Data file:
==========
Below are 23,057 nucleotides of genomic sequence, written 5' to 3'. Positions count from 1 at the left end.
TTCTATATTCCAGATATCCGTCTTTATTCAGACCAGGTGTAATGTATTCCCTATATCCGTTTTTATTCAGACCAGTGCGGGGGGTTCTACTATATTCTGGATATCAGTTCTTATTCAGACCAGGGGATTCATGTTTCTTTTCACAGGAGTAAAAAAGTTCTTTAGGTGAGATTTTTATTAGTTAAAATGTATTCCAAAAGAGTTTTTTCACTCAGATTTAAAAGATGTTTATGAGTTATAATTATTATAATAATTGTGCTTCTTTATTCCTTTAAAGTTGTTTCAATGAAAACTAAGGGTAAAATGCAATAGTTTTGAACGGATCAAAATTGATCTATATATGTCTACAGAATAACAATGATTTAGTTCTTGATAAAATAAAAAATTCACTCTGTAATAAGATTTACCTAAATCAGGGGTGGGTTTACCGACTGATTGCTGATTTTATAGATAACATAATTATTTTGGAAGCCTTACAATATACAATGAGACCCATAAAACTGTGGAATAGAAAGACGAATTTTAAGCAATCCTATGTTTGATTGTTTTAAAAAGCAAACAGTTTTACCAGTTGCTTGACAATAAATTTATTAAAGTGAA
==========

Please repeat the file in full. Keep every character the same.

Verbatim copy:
Below are 23,057 nucleotides of genomic sequence, written 5' to 3'. Positions count from 1 at the left end.
TTCTATATTCCAGATATCCGTCTTTATTCAGACCAGGTGTAATGTATTCCCTATATCCGTTTTTATTCAGACCAGTGCGGGGGGTTCTACTATATTCTGGATATCAGTTCTTATTCAGACCAGGGGATTCATGTTTCTTTTCACAGGAGTAAAAAAGTTCTTTAGGTGAGATTTTTATTAGTTAAAATGTATTCCAAAAGAGTTTTTTCACTCAGATTTAAAAGATGTTTATGAGTTATAATTATTATAATAATTGTGCTTCTTTATTCCTTTAAAGTTGTTTCAATGAAAACTAAGGGTAAAATGCAATAGTTTTGAACGGATCAAAATTGATCTATATATGTCTACAGAATAACAATGATTTAGTTCTTGATAAAATAAAAAATTCACTCTGTAATAAGATTTACCTAAATCAGGGGTGGGTTTACCGACTGATTGCTGATTTTATAGATAACATAATTATTTTGGAAGCCTTACAATATACAATGAGACCCATAAAACTGTGGAATAGAAAGACGAATTTTAAGCAATCCTATGTTTGATTGTTTTAAAAAGCAAACAGTTTTACCAGTTGCTTGACAATAAATTTATTAAAGTGAA